When we extend or compress a polymer elastically (i.e. there is no permanent deformation), we try to move the chain-ends apart or together. For a simple polymer chain to change its conformation, individual C-C bonds must twist from the trans to gauche position or vice versa - i.e. the torsion angles must change. This is a thermally activated process. At low temperatures, there is not enough thermal energy available to allow torsion angle changes, so the conformation becomes frozen in. The temperature above which the torsion angles can change is called the glass transition temperature. The changes in conformation also depend on time-scale, so the apparent value of Tg depends on the time-scale over which the behaviour is being monitored.
The strain in a polymer is accommodated by the change in shape of the individual molecules, but it should be noted that the response of the bulk polymer is influenced by the interactions between the molecules. This affects the ability of the bonds to rotate, and also the viscosity of the bulk polymer.
Therefore Tg depends on the polymer's architecture, and there are several factors influencing the transition:
Each chain end has some free volume associated with it. A polymer with shorter chains will have more chain ends per unit volume, so there will be more free volume. Hence Tg' for shorter chains will be lower than Tg for long chains. Note that the shorter-chained polymer also has more free volume frozen in below Tg than the long-chained polymer.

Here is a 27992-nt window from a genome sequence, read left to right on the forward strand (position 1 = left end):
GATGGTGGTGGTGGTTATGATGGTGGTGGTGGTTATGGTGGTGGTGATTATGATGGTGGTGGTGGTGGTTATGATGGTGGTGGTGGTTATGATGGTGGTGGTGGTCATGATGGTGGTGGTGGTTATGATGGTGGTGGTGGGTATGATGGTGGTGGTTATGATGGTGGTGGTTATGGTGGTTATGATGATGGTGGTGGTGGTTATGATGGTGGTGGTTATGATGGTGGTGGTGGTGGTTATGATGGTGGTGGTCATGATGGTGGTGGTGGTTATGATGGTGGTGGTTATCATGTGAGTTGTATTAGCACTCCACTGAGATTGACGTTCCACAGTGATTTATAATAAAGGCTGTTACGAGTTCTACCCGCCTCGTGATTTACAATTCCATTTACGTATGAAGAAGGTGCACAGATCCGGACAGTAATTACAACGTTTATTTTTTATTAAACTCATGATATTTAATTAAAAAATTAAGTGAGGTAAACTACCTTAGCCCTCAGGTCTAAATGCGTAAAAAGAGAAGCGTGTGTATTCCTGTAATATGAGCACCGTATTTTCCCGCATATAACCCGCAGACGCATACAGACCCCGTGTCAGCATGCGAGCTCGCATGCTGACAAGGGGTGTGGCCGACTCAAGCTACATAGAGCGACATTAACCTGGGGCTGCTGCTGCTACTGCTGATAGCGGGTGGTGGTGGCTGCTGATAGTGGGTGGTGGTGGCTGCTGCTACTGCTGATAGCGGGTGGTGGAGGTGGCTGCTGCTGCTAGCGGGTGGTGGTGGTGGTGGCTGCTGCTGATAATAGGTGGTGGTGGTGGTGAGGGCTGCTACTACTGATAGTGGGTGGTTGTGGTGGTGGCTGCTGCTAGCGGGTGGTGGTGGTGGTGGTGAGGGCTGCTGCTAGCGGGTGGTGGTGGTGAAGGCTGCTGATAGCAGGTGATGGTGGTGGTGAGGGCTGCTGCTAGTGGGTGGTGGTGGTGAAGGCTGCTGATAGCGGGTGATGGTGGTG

A polymer with a backbone that exhibits higher flexibility will have a lower Tg. This is because the activation energy for conformational changes is lower. Therefore, conformational changes can take place at lower temperatures.
Larger side groups can hinder bond rotation more than smaller ones, and therefore cause an increase in Tg. Polar groups such as Cl, CN or OH have the strongest effect.
Polymers with more branching have more chain ends, so have more free volume, which reduces Tg, but the branches also hinder rotation, like large side groups, which increases Tg. Which of these effects is greater depends on the polymer in question, but Tg may rise or fall.
Cross-linking reduces chain mobility, so Tg will be increased. It also affects the macroscopic viscosity of the polymer, since if there are cross-links between the chains, then they are fixed relative to each other, so will not be able to slide past each other.
Small molecules, typically esters, added to the polymer increase the chain mobility by spacing out the chains, and so reduce Tg.
The properties of an amorphous polymer above Tg can change with time
- At very short loading times the polymer can still be glassy because there is not time for the chains to move.
- At intermediate times the polymer may be rubbery - i.e. chains can uncoil and recoil between entanglements, which remain stable.
- At very long times, the chains can move past each other permanently, and so the polymer behaves as a viscous liquid.
For a useful rubbery material it is necessary to suppress chain sliding. One way of doing this is to increase the amount of cross-linking in the polymer. In order for the chains to slide the cross-linking bonds must first be broken. So increasing the number of cross-links decreases the chains' ability to slide over each other. This extends the rubbery region at higher temperatures, so the graph looks like this:
More about the slight rise in elastic modulus with increasing temperature in rubber is available in the Stiffness of Rubber TLP.
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